The engagement of the swing arm 132 by the rebound hook 162 c of the actuator latch system according to the present invention will now be described with respect to FIGS. BA through 8D.

Referring to FIG. 8A, the swing arm 132 rotating in the counter-clockwise direction due to an external shock applied to the HDD collides with one of the main hooks 162 a and 162 b of the latch lever 160 If the external shock is large enough, the swing arm 132 and the latch lever 160 rebound and thus, rotate in clockwise directions.

Referring to FIG. 8B, the swing arm 132 rotating in the clockwise direction collides with the buffering arm 171 of the latch lever 160, and the latch bumper 163 of the latch lever 160 rotating in the clockwise direction collides with the side wall 110 a of the base 110. Accordingly, the swing arm 132 is secondarily rotated in the counter-clockwise direction and the latch lever 160 is rotated in the counter-clockwise direction as shown in FIG. 8C.

Referring to FIG. 8D, the rebound hook 162 c of the latch lever 160 reaches point X earlier than the notch 152 of the swing arm 132. Therefore, the rebound hook 162 c is received in the notch 152 to prevent the swing arm 132 from rotating any further in the counter-clockwise direction.

FIG. 9 illustrates how the actuator latch system according to the present invention releases the swing arm 132.

Current is supplied in one direction to the VCM coil 137 to operate the HDD 100. The interaction between the current and the magnetic field generated by the magnet(s) 138 creates an electromotive force on the swing arm 132 which is greater than the torque applied to the swing arm 132 due to the magnetic force of attraction between first core 151 and the magnet(s) 138. Thus, the swing arm 132 rotates clockwise. At the same time, the latch lever 160 is rotated clockwise by the torque created by the magnetic force of attraction between the second core 165 and the magnet 138. Thus, the swing arm 132 is not engaged by the main hooks 162 a and 162 b and the rebound hook 162 c of the latch lever 160.

According to the actuator latch system of the present invention, at least one main hook and a rebound hook are formed on the latch lever. Thus, the actuator latch system operates reliably. More specifically, at least one main hook is located close to the notch of the swing arm. Thus, the main hook is received within the notch within a short period of time after the swing arm begins to rotate due to an external shock applied to the HDD while the magnetic head is parked. Accordingly, the resulting impulse is relatively weak. In addition, the rebound hook engages the swing arm when the swing arm rebounds after a strong shock is applied to the HDD while the magnetic head is parked. Thus, the swing arm is retained in a position at which the magnetic head remains off of the recording surface of the disk.

Finally, although the present invention has been described in connection with the preferred embodiments thereof, it is to be understood that the scope of the present invention is not so limited. On the contrary, various modifications of and changes to the preferred embodiments will be apparent to those of ordinary skill in the art. For example, although the embodiment of the latch system according to the present invention has been shown and described above as having two main hooks 162 a and 162 b, the latch system may have only the first main hook 162 a. Thus, changes to and modifications of the preferred embodiments may fall within the true spirit and scope of the invention as defined by the appended claims.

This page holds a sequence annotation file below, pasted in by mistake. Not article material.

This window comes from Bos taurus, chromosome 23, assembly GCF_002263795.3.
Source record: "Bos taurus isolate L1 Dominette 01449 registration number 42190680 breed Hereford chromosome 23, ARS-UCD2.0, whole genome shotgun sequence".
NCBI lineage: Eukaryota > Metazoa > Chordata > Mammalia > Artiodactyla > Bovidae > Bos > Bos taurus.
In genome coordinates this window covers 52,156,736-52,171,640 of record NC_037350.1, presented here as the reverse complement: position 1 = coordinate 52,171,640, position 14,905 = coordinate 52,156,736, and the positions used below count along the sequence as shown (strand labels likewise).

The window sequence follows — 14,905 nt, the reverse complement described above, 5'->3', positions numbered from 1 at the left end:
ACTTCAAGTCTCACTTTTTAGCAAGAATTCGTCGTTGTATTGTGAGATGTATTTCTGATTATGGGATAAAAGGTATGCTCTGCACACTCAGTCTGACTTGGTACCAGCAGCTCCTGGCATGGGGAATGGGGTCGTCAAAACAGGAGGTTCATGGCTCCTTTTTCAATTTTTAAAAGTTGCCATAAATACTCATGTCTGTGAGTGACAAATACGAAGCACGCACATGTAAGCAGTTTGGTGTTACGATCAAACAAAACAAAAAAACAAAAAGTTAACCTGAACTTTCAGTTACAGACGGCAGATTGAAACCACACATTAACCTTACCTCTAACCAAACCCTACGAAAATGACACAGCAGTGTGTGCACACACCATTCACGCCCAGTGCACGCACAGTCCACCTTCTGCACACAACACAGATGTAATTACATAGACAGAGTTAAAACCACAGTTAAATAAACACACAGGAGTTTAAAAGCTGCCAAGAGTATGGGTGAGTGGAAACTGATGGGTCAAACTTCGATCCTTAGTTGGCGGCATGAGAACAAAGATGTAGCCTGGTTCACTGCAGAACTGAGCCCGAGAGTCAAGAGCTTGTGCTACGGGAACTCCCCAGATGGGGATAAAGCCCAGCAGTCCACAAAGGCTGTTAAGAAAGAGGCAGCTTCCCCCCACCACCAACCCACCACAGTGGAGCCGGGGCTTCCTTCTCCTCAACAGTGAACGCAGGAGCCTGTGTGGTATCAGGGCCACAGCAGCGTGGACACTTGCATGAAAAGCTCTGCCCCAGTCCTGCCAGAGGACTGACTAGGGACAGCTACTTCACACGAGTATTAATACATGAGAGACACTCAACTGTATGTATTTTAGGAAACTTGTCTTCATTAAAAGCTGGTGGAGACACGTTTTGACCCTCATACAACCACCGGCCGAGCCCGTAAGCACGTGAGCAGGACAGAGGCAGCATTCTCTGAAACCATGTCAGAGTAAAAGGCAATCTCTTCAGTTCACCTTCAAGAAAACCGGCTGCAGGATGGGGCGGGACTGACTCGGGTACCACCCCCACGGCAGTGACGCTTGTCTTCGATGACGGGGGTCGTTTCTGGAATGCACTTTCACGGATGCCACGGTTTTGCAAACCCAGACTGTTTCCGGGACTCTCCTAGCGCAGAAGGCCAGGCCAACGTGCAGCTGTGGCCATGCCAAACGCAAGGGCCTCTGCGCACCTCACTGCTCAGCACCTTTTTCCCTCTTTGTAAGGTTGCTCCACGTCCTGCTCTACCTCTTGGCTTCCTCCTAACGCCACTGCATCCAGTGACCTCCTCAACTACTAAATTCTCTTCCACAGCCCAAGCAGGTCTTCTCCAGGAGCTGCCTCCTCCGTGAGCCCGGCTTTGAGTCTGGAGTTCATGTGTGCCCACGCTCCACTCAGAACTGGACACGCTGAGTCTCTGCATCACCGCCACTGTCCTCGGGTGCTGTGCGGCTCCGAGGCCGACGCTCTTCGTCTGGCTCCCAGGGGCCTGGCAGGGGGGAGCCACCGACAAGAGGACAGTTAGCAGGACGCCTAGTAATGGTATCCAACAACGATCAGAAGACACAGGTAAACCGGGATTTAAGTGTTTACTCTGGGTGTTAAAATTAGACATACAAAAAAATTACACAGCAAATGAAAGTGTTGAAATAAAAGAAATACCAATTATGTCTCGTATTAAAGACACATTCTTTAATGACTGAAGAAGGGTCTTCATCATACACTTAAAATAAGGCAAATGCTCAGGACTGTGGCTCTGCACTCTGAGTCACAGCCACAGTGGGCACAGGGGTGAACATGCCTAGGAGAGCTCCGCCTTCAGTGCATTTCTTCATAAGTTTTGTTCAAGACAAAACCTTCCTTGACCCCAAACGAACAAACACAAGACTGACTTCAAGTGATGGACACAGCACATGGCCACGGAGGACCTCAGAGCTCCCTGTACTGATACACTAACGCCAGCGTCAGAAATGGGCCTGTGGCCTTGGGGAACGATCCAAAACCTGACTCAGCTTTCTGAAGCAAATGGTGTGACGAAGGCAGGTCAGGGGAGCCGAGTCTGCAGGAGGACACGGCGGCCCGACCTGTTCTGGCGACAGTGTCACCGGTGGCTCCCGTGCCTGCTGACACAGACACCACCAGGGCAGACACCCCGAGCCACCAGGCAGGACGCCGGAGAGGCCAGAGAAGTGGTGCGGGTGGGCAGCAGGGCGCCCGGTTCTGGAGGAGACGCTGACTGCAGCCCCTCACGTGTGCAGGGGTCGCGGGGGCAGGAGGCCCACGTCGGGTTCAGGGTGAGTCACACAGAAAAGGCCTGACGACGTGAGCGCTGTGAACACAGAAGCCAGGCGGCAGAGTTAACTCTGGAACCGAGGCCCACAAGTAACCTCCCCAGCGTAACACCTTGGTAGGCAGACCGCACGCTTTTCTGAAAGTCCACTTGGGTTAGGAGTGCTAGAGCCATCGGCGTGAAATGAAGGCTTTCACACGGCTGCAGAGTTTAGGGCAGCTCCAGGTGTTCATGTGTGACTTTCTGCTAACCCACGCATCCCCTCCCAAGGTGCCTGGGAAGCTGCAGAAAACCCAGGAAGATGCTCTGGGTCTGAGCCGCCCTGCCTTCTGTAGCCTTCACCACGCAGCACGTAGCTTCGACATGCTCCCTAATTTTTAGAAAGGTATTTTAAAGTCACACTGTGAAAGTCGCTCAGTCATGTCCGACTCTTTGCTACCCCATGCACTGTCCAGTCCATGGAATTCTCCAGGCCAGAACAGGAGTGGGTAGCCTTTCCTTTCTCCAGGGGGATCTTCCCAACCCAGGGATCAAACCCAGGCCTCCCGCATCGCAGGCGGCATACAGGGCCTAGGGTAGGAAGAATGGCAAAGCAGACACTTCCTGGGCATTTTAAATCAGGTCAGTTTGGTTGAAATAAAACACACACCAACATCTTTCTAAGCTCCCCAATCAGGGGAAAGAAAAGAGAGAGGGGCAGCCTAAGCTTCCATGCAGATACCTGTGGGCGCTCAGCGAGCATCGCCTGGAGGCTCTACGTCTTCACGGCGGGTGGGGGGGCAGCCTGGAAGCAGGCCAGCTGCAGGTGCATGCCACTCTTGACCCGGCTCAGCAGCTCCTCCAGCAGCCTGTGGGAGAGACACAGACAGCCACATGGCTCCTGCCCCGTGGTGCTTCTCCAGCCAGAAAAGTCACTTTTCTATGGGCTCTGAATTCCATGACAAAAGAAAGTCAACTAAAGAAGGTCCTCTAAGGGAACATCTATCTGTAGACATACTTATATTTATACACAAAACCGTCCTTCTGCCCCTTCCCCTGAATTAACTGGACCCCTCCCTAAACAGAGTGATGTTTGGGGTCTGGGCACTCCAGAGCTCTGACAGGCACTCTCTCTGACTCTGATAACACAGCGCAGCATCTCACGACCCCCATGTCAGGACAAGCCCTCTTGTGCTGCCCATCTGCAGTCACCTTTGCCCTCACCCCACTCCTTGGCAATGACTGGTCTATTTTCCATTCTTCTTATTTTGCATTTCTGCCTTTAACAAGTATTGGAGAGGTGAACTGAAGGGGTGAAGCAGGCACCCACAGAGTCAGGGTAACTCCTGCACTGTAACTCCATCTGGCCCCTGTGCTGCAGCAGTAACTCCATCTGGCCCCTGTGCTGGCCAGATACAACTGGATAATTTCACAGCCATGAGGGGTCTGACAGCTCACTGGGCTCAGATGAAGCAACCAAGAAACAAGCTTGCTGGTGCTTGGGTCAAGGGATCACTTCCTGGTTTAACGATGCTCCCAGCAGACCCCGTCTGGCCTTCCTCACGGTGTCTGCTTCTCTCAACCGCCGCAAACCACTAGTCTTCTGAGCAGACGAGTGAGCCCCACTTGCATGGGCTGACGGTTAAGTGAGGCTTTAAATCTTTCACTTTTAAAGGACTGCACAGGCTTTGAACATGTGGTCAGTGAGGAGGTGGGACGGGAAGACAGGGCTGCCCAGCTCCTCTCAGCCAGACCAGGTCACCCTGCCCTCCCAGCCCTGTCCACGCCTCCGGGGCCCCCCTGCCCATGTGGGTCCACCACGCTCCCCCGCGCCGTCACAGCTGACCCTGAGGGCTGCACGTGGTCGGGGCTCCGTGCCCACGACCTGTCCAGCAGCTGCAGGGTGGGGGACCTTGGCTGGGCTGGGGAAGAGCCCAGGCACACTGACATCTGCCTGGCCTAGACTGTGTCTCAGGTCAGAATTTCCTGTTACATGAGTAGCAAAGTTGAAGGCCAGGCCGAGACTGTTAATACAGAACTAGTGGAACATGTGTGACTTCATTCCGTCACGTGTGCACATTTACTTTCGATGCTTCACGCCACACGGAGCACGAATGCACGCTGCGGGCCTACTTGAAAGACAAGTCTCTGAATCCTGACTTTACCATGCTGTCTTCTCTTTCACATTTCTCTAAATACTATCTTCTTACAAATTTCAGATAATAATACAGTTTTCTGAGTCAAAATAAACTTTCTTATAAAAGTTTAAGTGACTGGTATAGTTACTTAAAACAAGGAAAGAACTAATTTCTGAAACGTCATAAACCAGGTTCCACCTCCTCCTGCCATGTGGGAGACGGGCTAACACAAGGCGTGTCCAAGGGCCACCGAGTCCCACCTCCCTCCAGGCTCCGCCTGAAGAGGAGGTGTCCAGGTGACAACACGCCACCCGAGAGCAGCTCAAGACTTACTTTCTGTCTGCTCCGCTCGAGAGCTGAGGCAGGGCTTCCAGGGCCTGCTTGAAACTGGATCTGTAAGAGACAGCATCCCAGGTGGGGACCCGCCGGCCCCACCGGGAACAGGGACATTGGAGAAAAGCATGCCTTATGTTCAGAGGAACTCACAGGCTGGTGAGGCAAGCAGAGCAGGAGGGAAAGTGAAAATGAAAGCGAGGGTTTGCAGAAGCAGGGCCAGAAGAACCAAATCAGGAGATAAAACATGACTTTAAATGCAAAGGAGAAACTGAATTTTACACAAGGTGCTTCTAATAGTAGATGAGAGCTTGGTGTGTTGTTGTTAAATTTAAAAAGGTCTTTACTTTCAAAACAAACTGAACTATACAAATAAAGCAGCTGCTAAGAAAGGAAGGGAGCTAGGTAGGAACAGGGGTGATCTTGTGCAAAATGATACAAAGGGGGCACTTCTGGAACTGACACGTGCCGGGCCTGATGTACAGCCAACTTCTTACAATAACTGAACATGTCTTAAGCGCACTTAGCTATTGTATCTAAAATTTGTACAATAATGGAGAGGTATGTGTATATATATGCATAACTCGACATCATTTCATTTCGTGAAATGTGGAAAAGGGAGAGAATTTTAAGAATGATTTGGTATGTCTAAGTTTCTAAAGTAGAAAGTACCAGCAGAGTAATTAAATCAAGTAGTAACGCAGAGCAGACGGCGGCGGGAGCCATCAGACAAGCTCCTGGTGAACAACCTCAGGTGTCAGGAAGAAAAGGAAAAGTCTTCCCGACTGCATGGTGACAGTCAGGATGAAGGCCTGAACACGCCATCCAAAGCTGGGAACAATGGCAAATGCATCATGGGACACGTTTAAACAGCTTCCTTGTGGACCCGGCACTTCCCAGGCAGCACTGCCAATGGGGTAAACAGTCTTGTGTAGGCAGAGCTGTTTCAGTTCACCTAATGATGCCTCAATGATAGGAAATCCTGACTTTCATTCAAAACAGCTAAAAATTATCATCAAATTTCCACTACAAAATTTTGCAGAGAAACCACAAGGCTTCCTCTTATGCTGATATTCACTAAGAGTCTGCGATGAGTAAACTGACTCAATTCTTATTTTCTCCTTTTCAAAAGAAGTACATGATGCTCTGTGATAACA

Referenced by
Citing PatentFiling datePublication dateApplicantTitle
US7532439 *Jul 25, 2005May 12, 2009Samsung Electronics Co., Ltd.Hard disk drive actuator latch apparatus having an inclined surface
US7564654 *Jul 11, 2006Jul 21, 2009Samsung Electronics Co., Ltd.Actuator latch device for hard disk drive
US7616407 *Sep 30, 2008Nov 10, 2009Kabushiki Kaisha ToshibaDisk drive apparatus
US7684156 *Oct 10, 2008Mar 23, 2010Kabushiki Kaisha ToshibaDisk drive apparatus
US7800864Apr 8, 2009Sep 21, 2010Samsung Electronics Co., Ltd.Actuator latch apparatus having protrusion insertedly coupled to counterbalance for disk drive
US8111484 *Jul 14, 2009Feb 7, 2012Samsung Electronics Co., Ltd.Actuator latch mechanism and hard disk including the same
US8159787 *Feb 4, 2008Apr 17, 2012Seagate Technology InternationalActuator latch system of hard disk drive including magnetically levitated latch lever
US8320085Dec 10, 2009Nov 27, 2012Hitachi Global Storage Technologies, Netherlands B.V.Disk drive including a latch configured to lock an actuator in response to an external force
US20080055783 *Aug 28, 2007Mar 6, 2008Samsung Electronics Co., Ltd.Actuator locking system of hard disk drive and method of locking actuator using the same
US20080192385 *Feb 4, 2008Aug 14, 2008Samsung Electronics Co., Ltd.Actuator latch system of hard disk drive
US20100246070 *Mar 30, 2010Sep 30, 2010Samsung Electronics Co., LtdHead stack assembly and hard disk drive having the same
Classifications
U.S. Classification360/256.2, G9B/5.181
International ClassificationG11B5/54
Cooperative ClassificationG11B5/54
European ClassificationG11B5/54
Legal Events
DateCodeEventDescription
Jun 4, 2012ASAssignment
Owner name: SEAGATE TECHNOLOGY INTERNATIONAL, CAYMAN ISLANDS
Effective date: 20111219
Free format text: ASSIGNMENT OF ASSIGNORS INTEREST;ASSIGNOR:SAMSUNG ELECTRONICS CO., LTD.;REEL/FRAME:028314/0324
Feb 5, 2008ASAssignment
Owner name: SAMSUNG ELECTRONICS CO., LTD, KOREA, REPUBLIC OF
Free format text: ASSIGNMENT OF ASSIGNORS INTEREST;ASSIGNORS:HWANG, JI-HO;CHOI, BYOUNG-GYOU;KIM, DO-WAN;REEL/FRAME:020452/0763;SIGNING DATES FROM 20080201 TO 20080204
Free format text: ASSIGNMENT OF ASSIGNORS INTEREST;ASSIGNORS:HWANG, JI-HO;CHOI, BYOUNG-GYOU;KIM, DO-WAN;SIGNING DATESFROM 20080201 TO 20080204;REEL/FRAME:020452/0763